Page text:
In 1973, Shakur was wanted for her alleged involvement in an armed bank robbery. On 2 May that year, she and two of her BLA associates were pulled over by a pair of state troopers on the New Jersey Turnpike because, it was later claimed, they were driving with a broken tail light.

Shakur’s account of what happened next runs contrary to the official version of events. But what is undeniably true is that gunfire was exchanged, leaving Shakur and Trooper James Harper wounded and their respective colleagues Zayd Shakur (no relation) and Trooper Foerster dead.

Though Shakur maintained that she had been shot with her hands up – and forensic evidence appeared to support her claim – prosecutors said she and her companions opened fire first. In 1977 she was given a life sentence for crimes including first-degree murder.

“I don’t even want to call it a trial, it was lynching, by an all-white jury,” she said in a rare 2001 interview with BET TV.

“I had nothing but contempt for the system of justice under which I was tried.”

Two years into her sentence at a New Jersey prison, Shakur escaped in a daring jailbreak staged by armed members of “The Collective”, a coalition of radical organisations. Five years later, she emerged from hiding in Cuba, where she has been living ever since.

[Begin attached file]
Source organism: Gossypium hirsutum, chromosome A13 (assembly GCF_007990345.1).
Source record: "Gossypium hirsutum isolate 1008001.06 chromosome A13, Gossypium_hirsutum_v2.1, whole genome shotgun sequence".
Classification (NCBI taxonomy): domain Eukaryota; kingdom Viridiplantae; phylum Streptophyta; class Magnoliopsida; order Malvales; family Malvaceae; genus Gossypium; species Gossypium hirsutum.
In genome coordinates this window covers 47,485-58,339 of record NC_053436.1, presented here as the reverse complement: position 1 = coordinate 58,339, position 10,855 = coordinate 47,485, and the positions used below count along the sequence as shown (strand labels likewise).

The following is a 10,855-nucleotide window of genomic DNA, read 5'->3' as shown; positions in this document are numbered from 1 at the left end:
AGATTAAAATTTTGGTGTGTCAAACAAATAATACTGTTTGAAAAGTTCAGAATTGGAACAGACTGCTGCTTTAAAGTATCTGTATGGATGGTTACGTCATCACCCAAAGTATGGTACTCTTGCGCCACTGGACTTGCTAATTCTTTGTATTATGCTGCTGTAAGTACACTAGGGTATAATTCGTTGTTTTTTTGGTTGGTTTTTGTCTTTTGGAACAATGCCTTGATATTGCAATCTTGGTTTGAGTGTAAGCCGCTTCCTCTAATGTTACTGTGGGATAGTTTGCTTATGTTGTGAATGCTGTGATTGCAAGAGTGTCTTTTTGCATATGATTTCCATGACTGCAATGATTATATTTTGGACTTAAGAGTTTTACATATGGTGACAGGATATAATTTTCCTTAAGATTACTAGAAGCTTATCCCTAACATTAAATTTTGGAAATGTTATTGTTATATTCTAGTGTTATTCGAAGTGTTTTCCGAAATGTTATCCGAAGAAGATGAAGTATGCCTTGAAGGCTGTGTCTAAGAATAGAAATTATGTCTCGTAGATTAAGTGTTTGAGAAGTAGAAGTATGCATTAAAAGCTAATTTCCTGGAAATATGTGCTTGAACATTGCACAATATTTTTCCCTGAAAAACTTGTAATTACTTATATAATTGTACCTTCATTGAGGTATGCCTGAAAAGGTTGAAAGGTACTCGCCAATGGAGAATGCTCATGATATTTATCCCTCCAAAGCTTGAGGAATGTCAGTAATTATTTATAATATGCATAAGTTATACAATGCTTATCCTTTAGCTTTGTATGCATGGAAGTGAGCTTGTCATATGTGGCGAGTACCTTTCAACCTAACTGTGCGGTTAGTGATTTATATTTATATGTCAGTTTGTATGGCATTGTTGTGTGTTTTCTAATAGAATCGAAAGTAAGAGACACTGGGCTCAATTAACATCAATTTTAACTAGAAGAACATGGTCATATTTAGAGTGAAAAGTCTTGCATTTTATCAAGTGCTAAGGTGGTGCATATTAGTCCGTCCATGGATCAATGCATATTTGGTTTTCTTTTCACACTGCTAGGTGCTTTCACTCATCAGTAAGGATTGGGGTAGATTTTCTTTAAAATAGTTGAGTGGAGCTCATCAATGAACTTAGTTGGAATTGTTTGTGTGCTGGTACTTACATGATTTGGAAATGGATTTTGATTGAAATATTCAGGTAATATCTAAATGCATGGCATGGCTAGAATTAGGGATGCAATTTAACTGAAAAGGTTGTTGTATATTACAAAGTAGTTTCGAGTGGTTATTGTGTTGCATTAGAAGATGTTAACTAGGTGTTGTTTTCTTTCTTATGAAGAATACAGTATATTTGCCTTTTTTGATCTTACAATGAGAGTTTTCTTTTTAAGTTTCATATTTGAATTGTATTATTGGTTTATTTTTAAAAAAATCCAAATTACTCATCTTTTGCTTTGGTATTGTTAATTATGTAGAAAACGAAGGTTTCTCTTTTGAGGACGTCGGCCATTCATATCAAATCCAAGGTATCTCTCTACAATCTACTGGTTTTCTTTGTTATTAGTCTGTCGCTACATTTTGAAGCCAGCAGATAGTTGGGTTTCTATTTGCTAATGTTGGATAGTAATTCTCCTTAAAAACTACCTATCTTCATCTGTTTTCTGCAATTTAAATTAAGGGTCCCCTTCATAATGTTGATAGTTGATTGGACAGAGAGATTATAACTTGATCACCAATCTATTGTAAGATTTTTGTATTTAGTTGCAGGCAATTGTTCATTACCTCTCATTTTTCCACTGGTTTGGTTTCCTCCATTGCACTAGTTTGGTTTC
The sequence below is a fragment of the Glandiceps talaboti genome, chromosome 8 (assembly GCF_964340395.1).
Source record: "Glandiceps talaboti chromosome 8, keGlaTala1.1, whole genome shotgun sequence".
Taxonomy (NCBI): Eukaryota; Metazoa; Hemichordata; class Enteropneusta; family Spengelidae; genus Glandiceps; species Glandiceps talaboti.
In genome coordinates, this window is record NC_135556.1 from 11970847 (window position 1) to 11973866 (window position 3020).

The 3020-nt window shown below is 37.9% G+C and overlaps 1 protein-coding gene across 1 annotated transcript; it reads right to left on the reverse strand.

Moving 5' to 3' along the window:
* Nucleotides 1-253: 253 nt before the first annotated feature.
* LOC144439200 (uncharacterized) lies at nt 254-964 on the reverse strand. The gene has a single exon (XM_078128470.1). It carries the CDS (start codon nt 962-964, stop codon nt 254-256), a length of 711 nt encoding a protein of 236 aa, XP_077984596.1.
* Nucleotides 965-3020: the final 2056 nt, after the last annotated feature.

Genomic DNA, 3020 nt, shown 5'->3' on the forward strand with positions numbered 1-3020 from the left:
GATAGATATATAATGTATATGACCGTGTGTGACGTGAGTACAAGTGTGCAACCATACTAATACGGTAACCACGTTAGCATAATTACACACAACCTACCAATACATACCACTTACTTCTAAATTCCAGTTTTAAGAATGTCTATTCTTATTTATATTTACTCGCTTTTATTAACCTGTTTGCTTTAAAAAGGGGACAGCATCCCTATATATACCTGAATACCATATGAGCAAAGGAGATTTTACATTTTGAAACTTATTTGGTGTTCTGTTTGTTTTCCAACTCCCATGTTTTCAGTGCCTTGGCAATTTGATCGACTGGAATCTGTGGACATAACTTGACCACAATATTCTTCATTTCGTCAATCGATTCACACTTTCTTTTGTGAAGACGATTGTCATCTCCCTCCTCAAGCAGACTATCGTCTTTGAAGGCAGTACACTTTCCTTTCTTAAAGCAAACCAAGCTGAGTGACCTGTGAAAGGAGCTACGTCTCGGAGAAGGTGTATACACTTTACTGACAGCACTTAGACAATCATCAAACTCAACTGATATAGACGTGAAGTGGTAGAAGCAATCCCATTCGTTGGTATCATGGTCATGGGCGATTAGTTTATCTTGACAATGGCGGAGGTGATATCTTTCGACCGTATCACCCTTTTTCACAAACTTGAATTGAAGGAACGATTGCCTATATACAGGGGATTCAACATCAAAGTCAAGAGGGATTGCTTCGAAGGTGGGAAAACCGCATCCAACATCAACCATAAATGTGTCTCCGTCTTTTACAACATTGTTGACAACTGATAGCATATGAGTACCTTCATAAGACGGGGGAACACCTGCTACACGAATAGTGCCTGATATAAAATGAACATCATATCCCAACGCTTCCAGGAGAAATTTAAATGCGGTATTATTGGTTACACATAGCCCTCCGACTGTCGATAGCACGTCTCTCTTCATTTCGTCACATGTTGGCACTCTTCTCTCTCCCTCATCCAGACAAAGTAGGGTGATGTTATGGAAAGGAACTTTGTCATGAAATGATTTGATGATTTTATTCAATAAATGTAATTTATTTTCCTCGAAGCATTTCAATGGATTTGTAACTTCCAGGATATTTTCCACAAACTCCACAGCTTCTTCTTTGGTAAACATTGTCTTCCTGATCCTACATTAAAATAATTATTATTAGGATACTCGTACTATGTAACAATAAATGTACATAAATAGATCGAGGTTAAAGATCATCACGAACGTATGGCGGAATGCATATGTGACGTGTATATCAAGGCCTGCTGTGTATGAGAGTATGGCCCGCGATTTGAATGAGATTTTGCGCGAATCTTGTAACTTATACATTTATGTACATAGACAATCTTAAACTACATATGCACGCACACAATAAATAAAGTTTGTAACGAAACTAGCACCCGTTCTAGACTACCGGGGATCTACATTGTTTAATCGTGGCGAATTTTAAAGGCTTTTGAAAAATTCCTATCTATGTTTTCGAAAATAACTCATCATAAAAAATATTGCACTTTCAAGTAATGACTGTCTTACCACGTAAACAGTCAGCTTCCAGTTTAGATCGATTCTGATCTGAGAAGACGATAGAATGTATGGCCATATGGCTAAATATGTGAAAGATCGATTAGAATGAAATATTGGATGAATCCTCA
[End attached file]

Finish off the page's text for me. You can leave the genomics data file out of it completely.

The coffin of Zayd Shakur (no relation) (Corbis)

In an open letter dated 1998, she described herself as “a 20th-century escaped slave”, explaining: “I was left with no other choice than to flee from the political repression, racism and violence that dominate the US government’s policy towards people of colour... although the US government has done everything in its power to criminalise me, I am not a criminal, nor have I ever been one.”

Her supporters maintain her innocence. Ms Davis, who herself spent several months on the FBI Most Wanted list in 1970, recently told Democracy Now! that the FBI’s targeting of Shakur “is a vendetta”.

The US authorities admit that she is no longer considered a threat, but have nonetheless labelled her a “domestic terrorist” and offered a $2m (£1.2m) reward for information leading to her capture.

Shakur is only the second US citizen to be included in the FBI’s 10 Most Wanted Terrorists. When her name was added to the list last year, Trooper Foerster’s son, Eric, himself a former New Jersey state trooper, told Fox News: “The fact that [she] gets to enjoy time with her family and my father did not is wrong. It is a loss that will stay with us forever.”

The FBI says the list is not necessarily a reflection of the people who pose the most imminent threat to the US, but instead is a tool to draw attention to those whom it believes it can capture with increased public awareness. Yet given the lack of an extradition agreement with Cuba, it is unlikely that Ms Shakur will be returned to the US in the foreseeable future.

The communist government in Havana is believed to be sheltering as many as 70 fugitives from the US and the country’s former President Fidel Castro has even lent Shakur his personal support, saying of her case in 2005: “They wanted to portray her as a terrorist, something that was an injustice, a brutality, an infamous lie.”